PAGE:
Bollé El Borracho sunglasses


For more than 100 years, U.S. shades maker Bollée; has been the go-to company for sport enthusiasts looking for two things: (a) high-quality, sturdy, sun-slaying eyewear that's ideally matched to their pursuit and (b) having all that without sacrificing an ounce of cool. Bollée;'s new Dirty 8 line is all about living at this confluence: The company dubs these frames "fashletic"—fashion working in perfect harmony with athleticism.

Bollé El Borracho sunglasses

Bollé El Borracho sunglasses

From this spring into summer, I've spent every sunshiny day with a pair of these plastered comfortably to my face. This one is called El Borracho—"the Drunk"—and the Bollée; catalog recommends it for the next time you're in Tijuana. Indeed, in the $120 brushed-aluminum model I tested (available in prescription for $198), the combination of cool smoke-colored, polarized lenses; understated, clean lines merging the thin frames with the weightier temples; and the touch of Peter Fonda badness in the overall shape would serve well for any Mexican movie star.
I don't look even remotely like Gael Garcíe;a Bernal—something my wife expresses frequent dismay about—but I can always pretend. Better yet, I can slap these four-season frames on and be ready for any sport that doesn't require banging your head against people or objects. Opt for the brushed-aluminum version (the gold and chrome versions, at $20 less, offer the same 100 percent UVA/UVB protection but aren't polarized) and you'll get all the high definition you need for the lazier, wetter sports: spring skiing, fishing, or drifting around the bay in a kayak. Looking ahead to rafting down the Rio Grande, I do wish the El Borracho came with the Thermogrip rubber temples found on many of Bollée;'s frames, but slippage hasn't been a big problem, and the spring hinges allow me to push them around without fear of reprisal.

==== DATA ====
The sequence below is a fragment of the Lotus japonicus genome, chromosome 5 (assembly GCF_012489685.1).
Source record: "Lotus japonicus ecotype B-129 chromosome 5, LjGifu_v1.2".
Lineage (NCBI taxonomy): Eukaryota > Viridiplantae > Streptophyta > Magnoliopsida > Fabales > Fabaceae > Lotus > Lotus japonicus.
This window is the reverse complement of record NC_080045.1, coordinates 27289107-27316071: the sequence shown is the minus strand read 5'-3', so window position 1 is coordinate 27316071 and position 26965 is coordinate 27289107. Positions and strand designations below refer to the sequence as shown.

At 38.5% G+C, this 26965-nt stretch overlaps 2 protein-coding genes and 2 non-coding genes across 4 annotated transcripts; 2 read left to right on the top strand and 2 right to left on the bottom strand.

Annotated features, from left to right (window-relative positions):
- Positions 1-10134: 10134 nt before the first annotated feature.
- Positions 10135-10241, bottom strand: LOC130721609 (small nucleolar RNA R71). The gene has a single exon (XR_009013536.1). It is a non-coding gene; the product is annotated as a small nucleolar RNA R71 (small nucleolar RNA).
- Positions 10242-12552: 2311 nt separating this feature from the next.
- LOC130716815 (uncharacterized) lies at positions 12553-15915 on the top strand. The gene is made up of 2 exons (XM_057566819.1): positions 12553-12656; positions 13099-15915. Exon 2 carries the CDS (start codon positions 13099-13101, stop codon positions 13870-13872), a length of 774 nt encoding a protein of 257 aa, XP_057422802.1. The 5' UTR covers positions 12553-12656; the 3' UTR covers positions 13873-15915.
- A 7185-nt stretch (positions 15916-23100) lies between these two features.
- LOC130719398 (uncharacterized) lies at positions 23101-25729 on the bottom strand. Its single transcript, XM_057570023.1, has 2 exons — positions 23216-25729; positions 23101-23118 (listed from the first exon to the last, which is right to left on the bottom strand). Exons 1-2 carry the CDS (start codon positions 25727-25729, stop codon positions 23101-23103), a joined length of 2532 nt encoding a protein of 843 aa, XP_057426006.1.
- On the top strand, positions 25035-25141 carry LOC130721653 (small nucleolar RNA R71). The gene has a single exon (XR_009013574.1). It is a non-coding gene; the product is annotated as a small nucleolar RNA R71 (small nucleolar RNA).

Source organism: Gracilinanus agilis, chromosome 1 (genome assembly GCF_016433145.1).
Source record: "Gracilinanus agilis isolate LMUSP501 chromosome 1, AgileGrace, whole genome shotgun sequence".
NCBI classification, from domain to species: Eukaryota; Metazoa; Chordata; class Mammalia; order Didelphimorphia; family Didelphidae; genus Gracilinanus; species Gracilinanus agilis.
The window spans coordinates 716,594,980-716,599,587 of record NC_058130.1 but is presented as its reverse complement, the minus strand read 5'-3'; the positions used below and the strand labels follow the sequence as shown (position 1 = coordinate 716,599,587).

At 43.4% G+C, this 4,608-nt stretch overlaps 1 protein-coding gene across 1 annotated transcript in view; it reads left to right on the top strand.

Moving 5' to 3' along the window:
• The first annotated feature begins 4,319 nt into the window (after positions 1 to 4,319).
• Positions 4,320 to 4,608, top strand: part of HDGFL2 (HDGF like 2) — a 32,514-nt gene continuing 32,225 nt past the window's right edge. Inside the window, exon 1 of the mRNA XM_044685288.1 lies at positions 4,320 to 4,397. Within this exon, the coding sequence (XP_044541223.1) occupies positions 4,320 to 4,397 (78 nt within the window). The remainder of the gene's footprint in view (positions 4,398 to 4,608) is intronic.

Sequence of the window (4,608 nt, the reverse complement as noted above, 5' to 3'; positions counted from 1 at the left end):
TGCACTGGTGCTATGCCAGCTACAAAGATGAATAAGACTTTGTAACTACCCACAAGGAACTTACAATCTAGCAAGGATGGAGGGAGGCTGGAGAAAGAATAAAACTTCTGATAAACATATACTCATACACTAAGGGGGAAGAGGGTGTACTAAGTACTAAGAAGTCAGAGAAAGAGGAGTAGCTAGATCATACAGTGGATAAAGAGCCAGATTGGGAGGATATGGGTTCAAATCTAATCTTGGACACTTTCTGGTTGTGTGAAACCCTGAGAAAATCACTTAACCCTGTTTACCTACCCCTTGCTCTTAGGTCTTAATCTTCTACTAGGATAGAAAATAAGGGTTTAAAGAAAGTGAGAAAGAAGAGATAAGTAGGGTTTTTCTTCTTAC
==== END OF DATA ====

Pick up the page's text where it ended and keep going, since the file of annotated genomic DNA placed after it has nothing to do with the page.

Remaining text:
But my favorite low-impact activity? Driving around Santa Fe in my biodiesel-powered Jetta, weaving at not necessarily judicious speeds between the moms in minivans, the geezers in Escalades, and the inevitable train of Subaru wagons plastered with NO WAR! stickers that, in about half the cases, have been reconfigured as END WAR! stickers. It doesn't matter that I wasn't born with the seductive Latin mug of Garcia Bernal; wearing the El Borracho, I need only give a quick glance at every slowpoke driver—the one that says "Don't you have anywhere to get to?"—and, don't you know, for one fleeting second those soccer moms think they're being passed by Che Guevara. $120;

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